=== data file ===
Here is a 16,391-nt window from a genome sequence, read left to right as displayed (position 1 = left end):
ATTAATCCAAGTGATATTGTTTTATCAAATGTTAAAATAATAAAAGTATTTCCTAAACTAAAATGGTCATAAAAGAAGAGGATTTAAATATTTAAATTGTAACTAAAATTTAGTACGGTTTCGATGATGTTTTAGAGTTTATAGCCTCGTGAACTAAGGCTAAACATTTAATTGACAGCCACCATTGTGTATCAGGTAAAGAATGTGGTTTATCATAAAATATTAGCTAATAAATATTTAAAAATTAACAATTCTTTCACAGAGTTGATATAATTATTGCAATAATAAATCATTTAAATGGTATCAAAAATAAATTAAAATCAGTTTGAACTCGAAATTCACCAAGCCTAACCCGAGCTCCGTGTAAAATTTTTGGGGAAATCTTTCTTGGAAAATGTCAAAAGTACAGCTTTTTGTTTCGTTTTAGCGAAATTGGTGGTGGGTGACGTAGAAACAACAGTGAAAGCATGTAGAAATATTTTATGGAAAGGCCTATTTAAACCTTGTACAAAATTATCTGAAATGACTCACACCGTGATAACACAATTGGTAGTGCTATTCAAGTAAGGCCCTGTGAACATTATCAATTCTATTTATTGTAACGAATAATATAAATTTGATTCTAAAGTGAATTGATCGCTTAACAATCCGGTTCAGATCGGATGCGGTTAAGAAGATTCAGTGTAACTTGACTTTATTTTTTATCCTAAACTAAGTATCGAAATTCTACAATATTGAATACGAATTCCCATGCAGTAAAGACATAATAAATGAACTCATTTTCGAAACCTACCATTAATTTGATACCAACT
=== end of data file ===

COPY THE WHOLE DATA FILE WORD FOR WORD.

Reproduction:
Here is a 16,391-nt window from a genome sequence, read left to right as displayed (position 1 = left end):
ATTAATCCAAGTGATATTGTTTTATCAAATGTTAAAATAATAAAAGTATTTCCTAAACTAAAATGGTCATAAAAGAAGAGGATTTAAATATTTAAATTGTAACTAAAATTTAGTACGGTTTCGATGATGTTTTAGAGTTTATAGCCTCGTGAACTAAGGCTAAACATTTAATTGACAGCCACCATTGTGTATCAGGTAAAGAATGTGGTTTATCATAAAATATTAGCTAATAAATATTTAAAAATTAACAATTCTTTCACAGAGTTGATATAATTATTGCAATAATAAATCATTTAAATGGTATCAAAAATAAATTAAAATCAGTTTGAACTCGAAATTCACCAAGCCTAACCCGAGCTCCGTGTAAAATTTTTGGGGAAATCTTTCTTGGAAAATGTCAAAAGTACAGCTTTTTGTTTCGTTTTAGCGAAATTGGTGGTGGGTGACGTAGAAACAACAGTGAAAGCATGTAGAAATATTTTATGGAAAGGCCTATTTAAACCTTGTACAAAATTATCTGAAATGACTCACACCGTGATAACACAATTGGTAGTGCTATTCAAGTAAGGCCCTGTGAACATTATCAATTCTATTTATTGTAACGAATAATATAAATTTGATTCTAAAGTGAATTGATCGCTTAACAATCCGGTTCAGATCGGATGCGGTTAAGAAGATTCAGTGTAACTTGACTTTATTTTTTATCCTAAACTAAGTATCGAAATTCTACAATATTGAATACGAATTCCCATGCAGTAAAGACATAATAAATGAACTCATTTTCGAAACCTACCATTAATTTGATACCAACT